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Body Graphics with Silkscreen?

Discussion in 'Luthier's Corner' started by Tdog, Oct 3, 2013.

  1. Tdog


    May 18, 2004
    I'm working on a commissioned guitar which will be graphics heavy. The artwork itself is straight forward....It is a black litho style image with just a touch of color.

    The black graphics will be over a white body....Soooo.....Here's the question....

    Has anyone ever painted graphics on an instrument by using silk screening techniques? It is easy enough to burn a screen. But, it is the application of the lacquer that I think will present the problem. Black nitro would be too viscous to spread using the traditional squeegee method, but what about spraying through a screen? I talked with a local sign artist that suggested it could work with 220 mesh.....I'm thinking that maybe a 110 or 150 mesh would be better.

    Decals may work, although the artwork will be quite large in some areas.

    I'd love to hear any and all input from the TB community.....Any thoughts?

  2. bass335


    Sep 6, 2010
    I have a vinyl cutter at home and have used it to make decals. Nothing that crazy or more than a couple of colors but tribal stuff, flames, band logos... all came out ok. I've covered large areas of guitars with good results. Never tried the silk screen process before.
  3. Tdog


    May 18, 2004
    The vinyl cutter was an option which I was considering until I learned that it was not capable of cutting some fine details.....Thanks for the reply.
  4. Bruce Johnson

    Bruce Johnson Commercial User

    Feb 4, 2011
    Fillmore, CA
    Professional Luthier
    My suggestion would be to forget the nitro lacquer completely for the finish. Put your base coats on the body in one of the water-based acrylic polyurethanes (I use Target EM9000, but there are others). Then do your silkscreening by the normal squeegee process, with the acrylic paint. That's what is normally used, right? Let the artwork cure, and then put some coats of clear water-based polyurethane over it to protect it. There shouldn't be any compatibility problems with that, as long as the acrylic artwork is dried.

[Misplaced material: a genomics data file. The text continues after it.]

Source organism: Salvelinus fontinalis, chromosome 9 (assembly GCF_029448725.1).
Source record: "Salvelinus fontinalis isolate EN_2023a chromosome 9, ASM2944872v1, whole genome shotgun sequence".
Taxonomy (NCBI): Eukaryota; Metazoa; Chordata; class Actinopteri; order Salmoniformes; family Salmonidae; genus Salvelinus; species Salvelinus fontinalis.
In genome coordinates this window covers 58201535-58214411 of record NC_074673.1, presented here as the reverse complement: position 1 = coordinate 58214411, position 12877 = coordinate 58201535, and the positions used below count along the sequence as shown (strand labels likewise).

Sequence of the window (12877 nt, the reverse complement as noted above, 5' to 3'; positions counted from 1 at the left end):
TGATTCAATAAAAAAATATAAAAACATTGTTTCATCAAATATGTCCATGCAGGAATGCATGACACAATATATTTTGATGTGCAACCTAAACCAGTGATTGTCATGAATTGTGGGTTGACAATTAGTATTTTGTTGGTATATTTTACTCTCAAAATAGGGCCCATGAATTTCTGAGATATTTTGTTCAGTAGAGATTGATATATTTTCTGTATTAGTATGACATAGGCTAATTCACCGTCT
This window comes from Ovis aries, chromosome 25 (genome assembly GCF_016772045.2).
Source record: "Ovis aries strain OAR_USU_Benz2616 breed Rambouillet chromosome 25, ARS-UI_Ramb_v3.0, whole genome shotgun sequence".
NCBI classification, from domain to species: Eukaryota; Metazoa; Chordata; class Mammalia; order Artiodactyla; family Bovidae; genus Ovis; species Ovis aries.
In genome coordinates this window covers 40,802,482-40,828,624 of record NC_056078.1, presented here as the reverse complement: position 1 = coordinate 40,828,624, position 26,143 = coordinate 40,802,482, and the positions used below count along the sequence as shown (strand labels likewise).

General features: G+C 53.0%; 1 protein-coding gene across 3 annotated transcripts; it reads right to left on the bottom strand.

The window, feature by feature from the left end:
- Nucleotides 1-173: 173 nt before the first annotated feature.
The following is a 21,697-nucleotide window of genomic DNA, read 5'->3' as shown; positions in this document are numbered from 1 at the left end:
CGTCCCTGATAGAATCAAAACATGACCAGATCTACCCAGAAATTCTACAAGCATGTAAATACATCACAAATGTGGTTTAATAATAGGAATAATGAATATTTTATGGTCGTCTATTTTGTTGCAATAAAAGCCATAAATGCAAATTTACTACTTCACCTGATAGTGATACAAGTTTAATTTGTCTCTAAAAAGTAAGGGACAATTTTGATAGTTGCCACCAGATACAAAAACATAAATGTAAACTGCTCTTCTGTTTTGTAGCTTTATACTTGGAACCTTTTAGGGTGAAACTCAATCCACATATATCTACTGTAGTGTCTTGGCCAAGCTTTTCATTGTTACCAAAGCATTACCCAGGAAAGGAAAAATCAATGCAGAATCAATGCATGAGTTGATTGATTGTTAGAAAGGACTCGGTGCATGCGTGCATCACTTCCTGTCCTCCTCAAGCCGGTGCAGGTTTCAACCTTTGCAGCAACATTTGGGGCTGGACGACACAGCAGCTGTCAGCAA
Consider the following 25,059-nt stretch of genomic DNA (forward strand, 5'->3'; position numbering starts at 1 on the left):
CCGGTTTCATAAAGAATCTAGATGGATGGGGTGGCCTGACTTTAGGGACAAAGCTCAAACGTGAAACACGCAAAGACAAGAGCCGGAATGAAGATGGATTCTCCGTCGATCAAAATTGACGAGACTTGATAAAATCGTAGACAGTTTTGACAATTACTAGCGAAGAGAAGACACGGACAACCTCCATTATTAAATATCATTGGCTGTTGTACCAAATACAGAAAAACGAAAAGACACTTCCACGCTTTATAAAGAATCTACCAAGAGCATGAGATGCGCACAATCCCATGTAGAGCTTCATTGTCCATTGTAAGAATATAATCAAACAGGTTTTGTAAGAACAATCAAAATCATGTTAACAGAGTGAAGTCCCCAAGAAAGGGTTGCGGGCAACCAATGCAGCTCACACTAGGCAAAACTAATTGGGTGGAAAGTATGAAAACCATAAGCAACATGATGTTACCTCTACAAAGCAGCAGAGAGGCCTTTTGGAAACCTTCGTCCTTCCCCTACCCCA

5. Tdog


    May 18, 2004
    I'm locked into the nitro at this point. The silk screen idea came up after we were under the first coats of nitro. The original idea was to stay with the "old school" finishes and several small decals.

    But, you know how the creative process tends to expand into areas that were not even on the radar at the beginning of the project.

    I think I'm going to burn some screens and do some test prints....Cover me....I'm goin' in!
  6. lbridenstine


    Jun 25, 2012
    This guy did a headstock logo with a screen and paint brush.

    If it's going on the body and the surface is flat, I would use a normal screen and somehow secure it in place and go with the squeegee method. The mesh count would depend on how detailed the design is and how thick or thin you want the ink to be. If you're spraying through it, I don't know if the spray would even make its way through the screen to fill the whole area. Post results on your test, please.

    If you use screen printing ink, are you going for water based or plasticol?
  7. Tdog


    May 18, 2004
    I won't be using screen printing ink, so this looks like some new territory will be covered. I haven't done any screen printing in years, but one method that I may use will be to spray a wet heavy coat of black nitro on the screen and then squeegee over it.

    At the very least, I'm beginning to put a cogent plan in place. I'll post updates once I begin the trials.
  8. lbridenstine


    Jun 25, 2012
    That might be cool. Post pictures.
  9. I would be sure to have a backup of the screen, just in case the solvents in the nitro melt the stencil.
  10. Tdog


    May 18, 2004
    The solvents melting the emulsion mask was my first concern....I don't know how it will behave.....We'll see!

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